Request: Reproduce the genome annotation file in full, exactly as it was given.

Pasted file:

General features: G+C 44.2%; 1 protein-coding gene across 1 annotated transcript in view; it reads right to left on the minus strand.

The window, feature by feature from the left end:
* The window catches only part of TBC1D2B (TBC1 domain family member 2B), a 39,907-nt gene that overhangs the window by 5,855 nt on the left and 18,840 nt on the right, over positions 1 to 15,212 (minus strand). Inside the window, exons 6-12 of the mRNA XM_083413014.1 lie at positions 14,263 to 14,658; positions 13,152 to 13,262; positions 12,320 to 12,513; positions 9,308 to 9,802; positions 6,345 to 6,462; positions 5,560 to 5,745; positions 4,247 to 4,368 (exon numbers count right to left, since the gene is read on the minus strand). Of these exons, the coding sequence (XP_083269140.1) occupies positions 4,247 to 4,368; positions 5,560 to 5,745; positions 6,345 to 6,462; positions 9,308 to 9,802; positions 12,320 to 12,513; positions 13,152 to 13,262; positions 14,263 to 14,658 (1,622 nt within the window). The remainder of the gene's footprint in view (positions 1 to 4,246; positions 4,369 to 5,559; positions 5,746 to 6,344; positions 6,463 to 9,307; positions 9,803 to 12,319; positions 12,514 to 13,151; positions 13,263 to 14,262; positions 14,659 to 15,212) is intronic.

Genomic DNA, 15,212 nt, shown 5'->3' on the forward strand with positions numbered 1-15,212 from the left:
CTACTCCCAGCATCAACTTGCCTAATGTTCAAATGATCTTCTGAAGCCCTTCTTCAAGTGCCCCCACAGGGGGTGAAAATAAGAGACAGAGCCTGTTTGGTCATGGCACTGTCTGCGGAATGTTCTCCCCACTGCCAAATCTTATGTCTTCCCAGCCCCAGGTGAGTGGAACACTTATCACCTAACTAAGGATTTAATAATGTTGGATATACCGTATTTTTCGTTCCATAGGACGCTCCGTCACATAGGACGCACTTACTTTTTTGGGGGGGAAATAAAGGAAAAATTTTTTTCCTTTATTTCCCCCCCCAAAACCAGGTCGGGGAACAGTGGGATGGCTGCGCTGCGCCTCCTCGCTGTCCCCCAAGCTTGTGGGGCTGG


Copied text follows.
General features: G+C 44.2%; 1 protein-coding gene across 1 annotated transcript in view; it reads right to left on the minus strand.

The window, feature by feature from the left end:
* The window catches only part of TBC1D2B (TBC1 domain family member 2B), a 39,907-nt gene that overhangs the window by 5,855 nt on the left and 18,840 nt on the right, over positions 1 to 15,212 (minus strand). Inside the window, exons 6-12 of the mRNA XM_083413014.1 lie at positions 14,263 to 14,658; positions 13,152 to 13,262; positions 12,320 to 12,513; positions 9,308 to 9,802; positions 6,345 to 6,462; positions 5,560 to 5,745; positions 4,247 to 4,368 (exon numbers count right to left, since the gene is read on the minus strand). Of these exons, the coding sequence (XP_083269140.1) occupies positions 4,247 to 4,368; positions 5,560 to 5,745; positions 6,345 to 6,462; positions 9,308 to 9,802; positions 12,320 to 12,513; positions 13,152 to 13,262; positions 14,263 to 14,658 (1,622 nt within the window). The remainder of the gene's footprint in view (positions 1 to 4,246; positions 4,369 to 5,559; positions 5,746 to 6,344; positions 6,463 to 9,307; positions 9,803 to 12,319; positions 12,514 to 13,151; positions 13,263 to 14,262; positions 14,659 to 15,212) is intronic.

Genomic DNA, 15,212 nt, shown 5'->3' on the forward strand with positions numbered 1-15,212 from the left:
CTACTCCCAGCATCAACTTGCCTAATGTTCAAATGATCTTCTGAAGCCCTTCTTCAAGTGCCCCCACAGGGGGTGAAAATAAGAGACAGAGCCTGTTTGGTCATGGCACTGTCTGCGGAATGTTCTCCCCACTGCCAAATCTTATGTCTTCCCAGCCCCAGGTGAGTGGAACACTTATCACCTAACTAAGGATTTAATAATGTTGGATATACCGTATTTTTCGTTCCATAGGACGCTCCGTCACATAGGACGCACTTACTTTTTTGGGGGGGAAATAAAGGAAAAATTTTTTTCCTTTATTTCCCCCCCCAAAACCAGGTCGGGGAACAGTGGGATGGCTGCGCTGCGCCTCCTCGCTGTCCCCCAAGCTTGTGGGGCTGG